Staunton, Dec. 19 – Drawing on the research of UCLA political scientist Barbara Geddes, Abbas Gallyamov says that personalist dictatorships like Putin’s are far less likely to be succeeded by democratic systems because their repressive approach to rule has discredited state institutions on which a post-dictatorial regime could be built.
“Autocracies once overthrown can be succeeded by democracy or by another authoritarian system,” the commentator says, but it usually the case that “the more repressive the fallen regime was, the fewer chances there are for the first and the more for the second” because of the institutional vacuum such systems leave behind (publizist.ru/blogs/112974/44697/-).
Those who come to power following the departure of the personalist autocrat, Gallyamov continues, “will least of all be concerned about the creation of mechanisms which will limit their own power, and the old institutions capable of playing this role will not remain,” thus making a return to authoritarianism that much more likely.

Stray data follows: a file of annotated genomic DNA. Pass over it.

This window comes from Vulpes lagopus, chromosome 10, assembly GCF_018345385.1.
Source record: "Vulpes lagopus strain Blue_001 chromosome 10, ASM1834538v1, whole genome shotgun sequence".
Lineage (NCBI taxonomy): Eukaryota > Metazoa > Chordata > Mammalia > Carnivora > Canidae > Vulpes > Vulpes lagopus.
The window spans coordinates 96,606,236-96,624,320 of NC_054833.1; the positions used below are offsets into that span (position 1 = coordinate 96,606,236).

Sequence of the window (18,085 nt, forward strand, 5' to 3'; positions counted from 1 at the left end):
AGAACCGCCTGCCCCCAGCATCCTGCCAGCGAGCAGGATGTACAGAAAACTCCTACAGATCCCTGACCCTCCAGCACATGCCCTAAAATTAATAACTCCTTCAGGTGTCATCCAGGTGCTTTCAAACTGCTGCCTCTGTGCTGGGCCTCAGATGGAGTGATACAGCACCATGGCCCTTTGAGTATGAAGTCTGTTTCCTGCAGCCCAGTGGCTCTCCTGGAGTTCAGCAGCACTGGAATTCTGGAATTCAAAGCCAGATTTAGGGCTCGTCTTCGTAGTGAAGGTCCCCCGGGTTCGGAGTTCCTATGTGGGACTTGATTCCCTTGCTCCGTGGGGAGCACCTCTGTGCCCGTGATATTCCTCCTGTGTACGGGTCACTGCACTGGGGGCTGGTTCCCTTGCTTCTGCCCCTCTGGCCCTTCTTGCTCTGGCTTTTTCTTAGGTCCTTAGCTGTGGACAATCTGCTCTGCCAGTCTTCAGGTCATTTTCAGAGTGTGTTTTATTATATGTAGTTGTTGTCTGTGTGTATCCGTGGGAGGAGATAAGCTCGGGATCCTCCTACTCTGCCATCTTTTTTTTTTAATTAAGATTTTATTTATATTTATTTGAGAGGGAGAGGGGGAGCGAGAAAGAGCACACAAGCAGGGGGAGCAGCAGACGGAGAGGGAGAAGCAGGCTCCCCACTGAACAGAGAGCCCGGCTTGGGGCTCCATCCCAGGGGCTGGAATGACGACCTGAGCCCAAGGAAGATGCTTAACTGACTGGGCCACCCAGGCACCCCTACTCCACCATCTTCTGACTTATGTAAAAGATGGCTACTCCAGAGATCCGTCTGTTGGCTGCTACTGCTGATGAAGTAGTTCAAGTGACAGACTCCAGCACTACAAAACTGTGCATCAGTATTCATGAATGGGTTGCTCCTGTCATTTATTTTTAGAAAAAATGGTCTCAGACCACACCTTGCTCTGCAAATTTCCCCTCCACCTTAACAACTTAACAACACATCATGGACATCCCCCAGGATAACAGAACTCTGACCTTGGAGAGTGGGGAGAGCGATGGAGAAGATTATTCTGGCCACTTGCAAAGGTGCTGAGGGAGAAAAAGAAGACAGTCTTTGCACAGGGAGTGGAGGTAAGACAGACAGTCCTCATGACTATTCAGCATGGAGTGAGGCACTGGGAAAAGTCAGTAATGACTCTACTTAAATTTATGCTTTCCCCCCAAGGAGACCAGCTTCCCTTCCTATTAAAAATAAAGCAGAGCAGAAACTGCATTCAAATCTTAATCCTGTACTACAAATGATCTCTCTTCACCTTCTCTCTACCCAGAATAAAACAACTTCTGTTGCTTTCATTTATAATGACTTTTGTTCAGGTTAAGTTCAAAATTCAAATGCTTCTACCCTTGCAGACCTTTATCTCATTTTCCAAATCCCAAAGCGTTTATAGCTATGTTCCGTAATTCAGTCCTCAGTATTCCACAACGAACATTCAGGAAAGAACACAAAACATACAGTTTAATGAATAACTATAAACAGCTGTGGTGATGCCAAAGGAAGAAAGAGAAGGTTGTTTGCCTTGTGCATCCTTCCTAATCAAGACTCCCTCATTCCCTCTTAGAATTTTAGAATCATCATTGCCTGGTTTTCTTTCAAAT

And they will face fewer demands to do so from the population because the ancient regime will have “discredited the entire system of state power” in their eyes. Given all that, he argues, “the chances of creating a normal democracy in the country with its checks and balances are sharply reduced. The overthrown elites are the first victims of such a course of events.”
Citing the research of Geddes again, the Russian commentator argues that “rulers who have chosen personalism as their political style have the least chance to avoid a sad fate” because they have destroyed the institutions that might protect them from violent retribution to a much greater degree than have party autocracies.
“By establishing personalism and emasculating the institutional environment,” he continues, the personalist dictator plans the seeds of “arbitrariness and the cult of brute force” and becomes the victim when he falls. Tragically, the tragedy his rule has brought does not end there.